Power

Democracy is the worst form of government, except for all the other ones

Astra Taylor’s new documentary asks “What is Democracy?”
Power

Democracy is the worst form of government, except for all the other ones

Astra Taylor’s new documentary asks “What is Democracy?”

Every day seems to bring another crop of headlines about assaults on our democracy. There’s been a deluge of books about democracy’s demise: Fascism: A Warning, How Democracy Ends, How Democracies Die, The People vs. Democracy. The cover of a recent New York Times Book Review featured a cartoon of beleaguered women, made to look like Greek columns, peering out anxiously from under a roof labeled “Democracy at Risk.”

Astra Taylor’s new documentary, What is Democracy?, offers a chance to ask what we actually know about this form of government, so exhaustively lauded in eighth-grade civics class, and so rarely practiced in full. What are the challenges democracy has faced since its inception, and what challenges is it up against now? Is it worth fighting for? And what does fighting for it look like?

To answer these questions, Taylor interviewed contemporary political theorists like Silvia Federici and Cornel West, as well as men and women on the street, in refugee camps, on campus, and at the barbershop. Like democracy, the film is proudly polyvocal.

This is Taylor’s third film, following Žižek!, about Slovenian philosopher Slavoj Žižek; and Examined Life, in which she takes a series of walks with contemporary philosophers. The film premiered at the Toronto Film Festival on September 11, and will be screened at New York’s IFC Theater in January.

Though the film feels topical, the documentary has its roots in the mass movements of 2011 and 2012: the Arab Spring, Greek anti-austerity protests, and Occupy Wall Street, which Taylor participated in. “Even within systems that were ostensibly democratic, people weren’t actually being represented,” Taylor told me by phone. She soon realized, though, that “a chaotic assembly in a public park isn’t democracy either,” especially not in large, diverse countries like the United States, where she’s lived most of her life, or Canada, where she is a citizen.

She was influenced, too, by researching and writing her book The People’s Platform, which asks why the internet never became the radically democratic space some of its proponents predicted it would. She wrote the proposal for the film in 2014, around the time she was promoting the book. “I felt like it was time to take the question of democracy more seriously.”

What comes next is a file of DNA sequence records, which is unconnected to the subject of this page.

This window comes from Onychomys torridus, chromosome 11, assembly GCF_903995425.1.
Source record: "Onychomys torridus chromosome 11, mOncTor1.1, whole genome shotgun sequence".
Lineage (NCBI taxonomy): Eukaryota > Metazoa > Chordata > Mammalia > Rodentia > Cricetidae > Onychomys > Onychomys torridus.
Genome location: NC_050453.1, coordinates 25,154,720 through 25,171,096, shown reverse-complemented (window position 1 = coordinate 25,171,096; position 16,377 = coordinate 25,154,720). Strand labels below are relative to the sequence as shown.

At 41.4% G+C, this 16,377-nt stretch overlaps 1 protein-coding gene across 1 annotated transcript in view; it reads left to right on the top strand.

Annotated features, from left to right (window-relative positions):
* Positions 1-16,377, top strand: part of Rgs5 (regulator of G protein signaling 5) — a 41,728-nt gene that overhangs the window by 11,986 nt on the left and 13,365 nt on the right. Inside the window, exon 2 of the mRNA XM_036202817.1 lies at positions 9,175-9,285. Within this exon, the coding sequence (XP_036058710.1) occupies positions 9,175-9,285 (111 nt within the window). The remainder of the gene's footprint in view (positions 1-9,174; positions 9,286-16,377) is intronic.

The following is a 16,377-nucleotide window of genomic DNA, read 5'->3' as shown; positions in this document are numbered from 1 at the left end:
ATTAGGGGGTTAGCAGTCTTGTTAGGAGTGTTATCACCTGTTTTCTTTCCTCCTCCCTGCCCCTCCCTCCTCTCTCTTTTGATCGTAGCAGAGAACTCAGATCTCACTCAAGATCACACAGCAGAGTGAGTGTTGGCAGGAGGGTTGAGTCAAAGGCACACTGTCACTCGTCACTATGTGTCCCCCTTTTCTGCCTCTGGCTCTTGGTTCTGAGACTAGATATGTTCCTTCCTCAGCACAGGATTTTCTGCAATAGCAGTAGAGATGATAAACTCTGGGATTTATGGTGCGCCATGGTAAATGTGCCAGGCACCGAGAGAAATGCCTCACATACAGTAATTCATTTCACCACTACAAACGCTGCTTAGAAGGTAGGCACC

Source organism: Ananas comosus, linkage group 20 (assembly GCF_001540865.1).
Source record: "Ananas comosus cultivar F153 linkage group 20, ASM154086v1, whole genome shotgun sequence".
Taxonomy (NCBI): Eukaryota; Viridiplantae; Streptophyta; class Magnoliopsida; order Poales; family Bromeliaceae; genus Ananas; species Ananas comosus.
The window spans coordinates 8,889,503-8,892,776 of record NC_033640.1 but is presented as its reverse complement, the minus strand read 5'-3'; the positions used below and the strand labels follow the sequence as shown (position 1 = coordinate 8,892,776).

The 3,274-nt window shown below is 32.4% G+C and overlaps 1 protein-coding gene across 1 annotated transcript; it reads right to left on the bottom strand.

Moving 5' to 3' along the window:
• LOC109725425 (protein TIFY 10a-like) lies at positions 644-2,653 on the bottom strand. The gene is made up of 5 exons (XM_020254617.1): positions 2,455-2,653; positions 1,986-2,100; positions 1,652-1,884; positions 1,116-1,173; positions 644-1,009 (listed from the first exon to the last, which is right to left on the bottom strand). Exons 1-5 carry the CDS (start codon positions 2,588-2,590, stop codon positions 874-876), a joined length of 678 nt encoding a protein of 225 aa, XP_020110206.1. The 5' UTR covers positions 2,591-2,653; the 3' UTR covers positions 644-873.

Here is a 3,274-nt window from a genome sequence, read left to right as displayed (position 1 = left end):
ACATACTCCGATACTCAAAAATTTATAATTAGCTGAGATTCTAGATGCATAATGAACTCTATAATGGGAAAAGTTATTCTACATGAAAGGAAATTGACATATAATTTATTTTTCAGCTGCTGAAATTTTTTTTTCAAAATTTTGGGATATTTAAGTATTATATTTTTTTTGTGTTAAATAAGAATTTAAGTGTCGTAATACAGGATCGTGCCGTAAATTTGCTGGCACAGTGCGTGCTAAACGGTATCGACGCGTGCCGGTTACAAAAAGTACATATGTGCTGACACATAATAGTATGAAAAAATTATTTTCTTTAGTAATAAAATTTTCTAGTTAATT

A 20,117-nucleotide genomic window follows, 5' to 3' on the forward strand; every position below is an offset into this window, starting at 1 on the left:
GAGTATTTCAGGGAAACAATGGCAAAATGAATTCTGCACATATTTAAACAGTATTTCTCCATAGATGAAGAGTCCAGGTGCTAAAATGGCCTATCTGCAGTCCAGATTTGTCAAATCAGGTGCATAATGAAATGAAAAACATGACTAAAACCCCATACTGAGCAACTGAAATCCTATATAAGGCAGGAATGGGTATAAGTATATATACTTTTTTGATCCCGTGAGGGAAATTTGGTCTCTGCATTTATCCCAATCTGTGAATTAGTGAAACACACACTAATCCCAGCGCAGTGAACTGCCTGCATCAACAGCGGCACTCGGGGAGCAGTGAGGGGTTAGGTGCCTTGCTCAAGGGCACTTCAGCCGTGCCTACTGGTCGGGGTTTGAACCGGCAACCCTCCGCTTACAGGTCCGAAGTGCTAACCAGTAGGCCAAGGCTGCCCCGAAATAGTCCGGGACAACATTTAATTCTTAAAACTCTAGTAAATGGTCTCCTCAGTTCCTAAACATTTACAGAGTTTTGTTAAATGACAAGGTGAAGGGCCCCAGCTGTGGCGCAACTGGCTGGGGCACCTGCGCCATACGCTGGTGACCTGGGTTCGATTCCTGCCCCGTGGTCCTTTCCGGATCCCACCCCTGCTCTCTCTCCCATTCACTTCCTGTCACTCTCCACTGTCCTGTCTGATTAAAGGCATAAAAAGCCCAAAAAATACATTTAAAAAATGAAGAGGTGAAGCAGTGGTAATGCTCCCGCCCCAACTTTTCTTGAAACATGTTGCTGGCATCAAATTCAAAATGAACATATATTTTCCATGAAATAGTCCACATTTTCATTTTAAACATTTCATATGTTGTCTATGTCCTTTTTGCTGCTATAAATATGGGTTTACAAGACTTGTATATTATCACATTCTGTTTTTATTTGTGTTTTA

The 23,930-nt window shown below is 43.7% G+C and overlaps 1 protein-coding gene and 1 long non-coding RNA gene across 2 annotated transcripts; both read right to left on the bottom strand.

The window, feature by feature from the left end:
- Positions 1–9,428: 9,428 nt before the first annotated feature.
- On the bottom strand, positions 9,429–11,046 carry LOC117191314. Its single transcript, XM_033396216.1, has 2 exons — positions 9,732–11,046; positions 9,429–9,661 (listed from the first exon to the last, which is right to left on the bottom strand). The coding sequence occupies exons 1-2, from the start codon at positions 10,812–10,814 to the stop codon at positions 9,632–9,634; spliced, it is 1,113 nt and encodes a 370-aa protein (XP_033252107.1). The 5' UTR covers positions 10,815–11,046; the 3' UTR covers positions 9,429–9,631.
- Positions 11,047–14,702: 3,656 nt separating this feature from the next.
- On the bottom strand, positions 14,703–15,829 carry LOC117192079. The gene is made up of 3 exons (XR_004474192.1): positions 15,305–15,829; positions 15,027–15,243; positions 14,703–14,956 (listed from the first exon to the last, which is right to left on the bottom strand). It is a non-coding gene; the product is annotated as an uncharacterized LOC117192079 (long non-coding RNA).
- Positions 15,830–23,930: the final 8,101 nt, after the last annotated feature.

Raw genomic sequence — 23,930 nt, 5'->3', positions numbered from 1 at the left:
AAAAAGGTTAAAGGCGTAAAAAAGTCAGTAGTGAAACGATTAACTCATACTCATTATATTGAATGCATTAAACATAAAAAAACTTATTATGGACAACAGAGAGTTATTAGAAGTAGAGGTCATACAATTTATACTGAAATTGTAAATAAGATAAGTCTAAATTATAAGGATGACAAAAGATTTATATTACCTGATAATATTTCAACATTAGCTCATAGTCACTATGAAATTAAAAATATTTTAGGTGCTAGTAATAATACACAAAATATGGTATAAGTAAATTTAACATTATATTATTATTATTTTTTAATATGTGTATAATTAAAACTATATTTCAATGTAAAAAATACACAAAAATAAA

But she didn’t plunge in with the intent to create an unquestioning celebration of democracy. Quite the opposite: as she said to the Toronto Film Festival Review, at that time “Democracy meant nothing to me. That word seemed so sold-out. You know who said that word? George W. Bush. It wasn't a word that spoke to me. Words like ‘justice’ spoke to me, or ‘equality,’ or ‘liberation.’”

Taylor has described herself as “a server of steamed broccoli cinema,” and I had doubts whether my social media-warped attention span would endure one hour and forty-seven minutes of on-screen philosophizing. But the film is really more like balsamic-glazed Brussels sprouts: healthy brain food, but complex, enjoyable. It scrupulously avoids lecture mode while delving into the long history of democracy. In one charming episode, Ancient Greek literature professor Efimia Karakantza, a curly-haired woman in a bright red blazer, asks Taylor whether she wants to hear a story about the moment of its birth in ancient Athens. Taylor does. “Oh, okay.” Karakantza says, clapping her hands together with obvious delight. “I adore this moment.”

It helps, too, that the film explores a series of questions, rather than delivering predetermined answers. And it shows how and why those questions matter to real people with recognizable struggles. How can we temper the oppressive tendencies of the majority, asks African-American political philosopher Cornel West, pointing out that major victories of the black freedom struggle, like the abolition of slavery and Brown v. Board of Ed, were handed down by undemocratic figures and institutions. How can democratic habits be taught to a people unused to ruling themselves, asks political theorist Wendy Brown – a question that hovers in the air during a visit to an after-school program where mostly black students talk about how they’ve been punished for expressing opinions about how their school should be run. (Interestingly, Taylor was invited to film at the program by a woman who thought the conversations she facilitated would be a good jumping-off point towards a more democratically-run school.)